I've been giving some thought of late to the so called organizational "black sheep" - you know, the contrarians, "malcontents" and those that don't tow the company line (in fact, they might not even be aware that there is a company line or care that one exists if they are aware of it).
I was reminded (thanks to Tim Corcoran for his excellent post) of an interview with two-time Oscar-winning director Brad Bird of Pixar. Bird's first project at Pixar was the The Incredibles. When he showed the technical teams story reels of his vision for the movie, they "turned white" and said that it would take "ten years and cost $500 million. How are we possibly going to do this?" Did Bird cave? Did he simply compromise his creative vision in favour of the tried and true?
To the contrary, he said:
"Give us the black sheep. I want artists who are frustrated. I want the ones who have another way of doing things that nobody’s listening to. Give us all the guys who are probably headed out the door.” A lot of them were malcontents because they saw different ways of doing things, but there was little opportunity to try them, since the established way was working very, very well.
We gave the black sheep a chance to prove their theories, and we changed the way a number of things are done here. For less money per minute than was spent on the previous film, Finding Nemo, we did a movie that had three times the number of sets and had everything that was hard to do. All this because the heads of Pixar gave us leave to try crazy ideas."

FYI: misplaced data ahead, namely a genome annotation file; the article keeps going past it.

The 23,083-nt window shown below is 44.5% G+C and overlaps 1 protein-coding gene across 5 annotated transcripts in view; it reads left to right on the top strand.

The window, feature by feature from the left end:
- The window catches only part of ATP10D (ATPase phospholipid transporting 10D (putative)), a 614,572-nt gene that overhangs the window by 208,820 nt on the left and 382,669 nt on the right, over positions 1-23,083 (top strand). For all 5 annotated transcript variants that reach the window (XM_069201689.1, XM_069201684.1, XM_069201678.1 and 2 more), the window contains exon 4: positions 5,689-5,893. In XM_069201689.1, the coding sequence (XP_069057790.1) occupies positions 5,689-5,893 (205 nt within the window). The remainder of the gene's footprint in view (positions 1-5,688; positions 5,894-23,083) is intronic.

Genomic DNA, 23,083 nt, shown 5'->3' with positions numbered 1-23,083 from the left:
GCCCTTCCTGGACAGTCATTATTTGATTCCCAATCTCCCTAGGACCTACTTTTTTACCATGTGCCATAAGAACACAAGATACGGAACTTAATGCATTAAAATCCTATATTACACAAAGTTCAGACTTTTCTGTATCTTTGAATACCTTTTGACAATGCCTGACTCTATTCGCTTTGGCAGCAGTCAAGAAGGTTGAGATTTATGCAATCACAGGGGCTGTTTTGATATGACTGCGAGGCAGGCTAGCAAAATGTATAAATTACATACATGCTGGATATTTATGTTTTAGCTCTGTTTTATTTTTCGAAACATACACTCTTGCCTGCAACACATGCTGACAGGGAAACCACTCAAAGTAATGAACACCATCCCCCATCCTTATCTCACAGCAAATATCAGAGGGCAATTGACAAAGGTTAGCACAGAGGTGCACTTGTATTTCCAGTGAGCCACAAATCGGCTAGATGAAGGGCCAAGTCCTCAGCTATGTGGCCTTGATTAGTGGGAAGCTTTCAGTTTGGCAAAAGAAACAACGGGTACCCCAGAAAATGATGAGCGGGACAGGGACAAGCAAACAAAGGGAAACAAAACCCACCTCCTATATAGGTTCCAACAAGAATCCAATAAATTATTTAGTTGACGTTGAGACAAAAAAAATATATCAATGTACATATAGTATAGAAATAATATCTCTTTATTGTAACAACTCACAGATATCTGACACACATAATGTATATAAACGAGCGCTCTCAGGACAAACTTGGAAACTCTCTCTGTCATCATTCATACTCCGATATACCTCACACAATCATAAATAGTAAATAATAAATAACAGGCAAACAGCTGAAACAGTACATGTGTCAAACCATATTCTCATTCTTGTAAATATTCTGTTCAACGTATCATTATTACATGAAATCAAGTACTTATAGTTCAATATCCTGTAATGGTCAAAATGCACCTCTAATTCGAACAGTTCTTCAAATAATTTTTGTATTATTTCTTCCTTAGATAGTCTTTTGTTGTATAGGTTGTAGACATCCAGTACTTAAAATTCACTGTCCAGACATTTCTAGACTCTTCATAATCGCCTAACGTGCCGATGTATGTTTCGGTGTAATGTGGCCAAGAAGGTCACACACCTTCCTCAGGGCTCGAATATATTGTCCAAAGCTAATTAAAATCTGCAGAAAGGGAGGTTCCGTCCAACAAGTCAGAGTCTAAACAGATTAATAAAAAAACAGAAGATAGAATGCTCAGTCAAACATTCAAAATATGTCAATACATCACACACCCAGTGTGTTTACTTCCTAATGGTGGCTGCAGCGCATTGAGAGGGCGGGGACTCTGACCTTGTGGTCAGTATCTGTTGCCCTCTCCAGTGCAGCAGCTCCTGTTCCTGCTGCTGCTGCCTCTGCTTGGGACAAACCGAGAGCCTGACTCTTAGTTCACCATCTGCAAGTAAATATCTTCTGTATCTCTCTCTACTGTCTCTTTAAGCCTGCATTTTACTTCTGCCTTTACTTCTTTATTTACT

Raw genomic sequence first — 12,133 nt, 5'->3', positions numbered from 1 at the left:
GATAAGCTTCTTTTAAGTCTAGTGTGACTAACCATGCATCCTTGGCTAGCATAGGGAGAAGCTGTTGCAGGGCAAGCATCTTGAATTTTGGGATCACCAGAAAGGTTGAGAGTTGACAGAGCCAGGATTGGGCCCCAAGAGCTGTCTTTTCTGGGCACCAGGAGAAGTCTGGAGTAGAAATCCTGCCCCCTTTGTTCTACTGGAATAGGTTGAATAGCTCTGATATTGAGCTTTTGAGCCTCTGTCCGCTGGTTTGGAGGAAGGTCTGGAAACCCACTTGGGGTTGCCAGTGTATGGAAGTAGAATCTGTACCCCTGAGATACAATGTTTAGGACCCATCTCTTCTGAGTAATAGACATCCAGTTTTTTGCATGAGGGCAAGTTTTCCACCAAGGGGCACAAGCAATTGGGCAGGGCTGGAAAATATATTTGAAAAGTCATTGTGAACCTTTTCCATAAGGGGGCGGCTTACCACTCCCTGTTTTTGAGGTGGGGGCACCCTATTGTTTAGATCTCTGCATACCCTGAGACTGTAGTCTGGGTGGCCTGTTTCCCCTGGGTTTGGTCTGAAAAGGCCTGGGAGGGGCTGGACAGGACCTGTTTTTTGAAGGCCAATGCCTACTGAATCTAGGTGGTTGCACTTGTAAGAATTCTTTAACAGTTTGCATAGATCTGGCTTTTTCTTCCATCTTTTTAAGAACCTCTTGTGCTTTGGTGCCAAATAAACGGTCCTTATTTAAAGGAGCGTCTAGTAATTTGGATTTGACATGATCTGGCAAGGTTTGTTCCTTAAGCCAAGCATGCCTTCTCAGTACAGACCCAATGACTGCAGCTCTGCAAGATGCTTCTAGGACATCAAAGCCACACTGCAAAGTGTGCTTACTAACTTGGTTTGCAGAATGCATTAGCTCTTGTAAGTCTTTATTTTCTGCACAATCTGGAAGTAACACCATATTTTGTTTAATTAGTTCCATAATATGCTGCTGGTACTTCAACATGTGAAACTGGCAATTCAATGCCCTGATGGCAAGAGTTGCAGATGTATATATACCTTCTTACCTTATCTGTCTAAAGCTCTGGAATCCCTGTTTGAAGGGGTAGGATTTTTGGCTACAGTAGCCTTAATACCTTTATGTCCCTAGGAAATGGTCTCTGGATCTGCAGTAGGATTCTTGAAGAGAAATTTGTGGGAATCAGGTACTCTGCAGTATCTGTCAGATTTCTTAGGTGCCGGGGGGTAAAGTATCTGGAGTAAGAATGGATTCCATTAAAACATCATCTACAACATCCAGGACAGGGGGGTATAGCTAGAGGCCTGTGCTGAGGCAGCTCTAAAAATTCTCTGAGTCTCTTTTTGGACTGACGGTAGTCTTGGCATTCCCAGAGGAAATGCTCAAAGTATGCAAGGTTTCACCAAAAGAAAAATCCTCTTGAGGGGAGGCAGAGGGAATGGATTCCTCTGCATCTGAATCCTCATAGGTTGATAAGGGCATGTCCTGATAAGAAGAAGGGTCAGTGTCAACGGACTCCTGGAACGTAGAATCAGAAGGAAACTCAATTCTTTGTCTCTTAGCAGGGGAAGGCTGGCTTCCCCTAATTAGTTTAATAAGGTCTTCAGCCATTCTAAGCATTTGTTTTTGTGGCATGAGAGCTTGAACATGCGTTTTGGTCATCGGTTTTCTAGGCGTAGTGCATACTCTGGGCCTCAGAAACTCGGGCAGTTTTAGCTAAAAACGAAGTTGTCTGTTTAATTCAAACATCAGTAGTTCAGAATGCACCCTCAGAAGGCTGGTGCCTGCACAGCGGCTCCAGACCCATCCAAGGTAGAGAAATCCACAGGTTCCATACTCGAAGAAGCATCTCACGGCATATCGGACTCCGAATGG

That last sentence is worth repeating: "All this because the heads of Pixar gave us leave to try crazy ideas."
Some would see Bird's request, to put it politely, as a tremendous risk. Bird saw it as the only way to do what he knew had to be done to achieve his creative vision. Same old, same old wasn't going to do it. Only disruptive innovation attained through unrestrained freedom to do "crazy" things was going to do that.
How many organizations would do what Pixar did? How many organizations are a singularly and consistently on the cutting edge of their industry? How many would have the maturity and confidence to engage and empowere the "malcontents" rather than show them the door?
In my experience, most companies view the so-called malcontents and contrarians as disruptive forces that have to be "brought in line" with the "common corporate vision" or sent on their way. They try to change them rather than exploit the fact that they see things differently. Pixar's success is surely owed, in some part, to the fact that they saw the "black-sheep" as a strength.
I am reminded of an excellent book by James Surowiecki called The Wisdom of Crowds: Why the Many Are Smarter Than the Few and How Collective Wisdom Shapes Business, Economies, Societies and Nations. When you surround yourself with people holding different points of view, perspectives and information you make better decisions than if you sought the opinions of a homogeneous group holding identical, uniform or consistent opinions and views.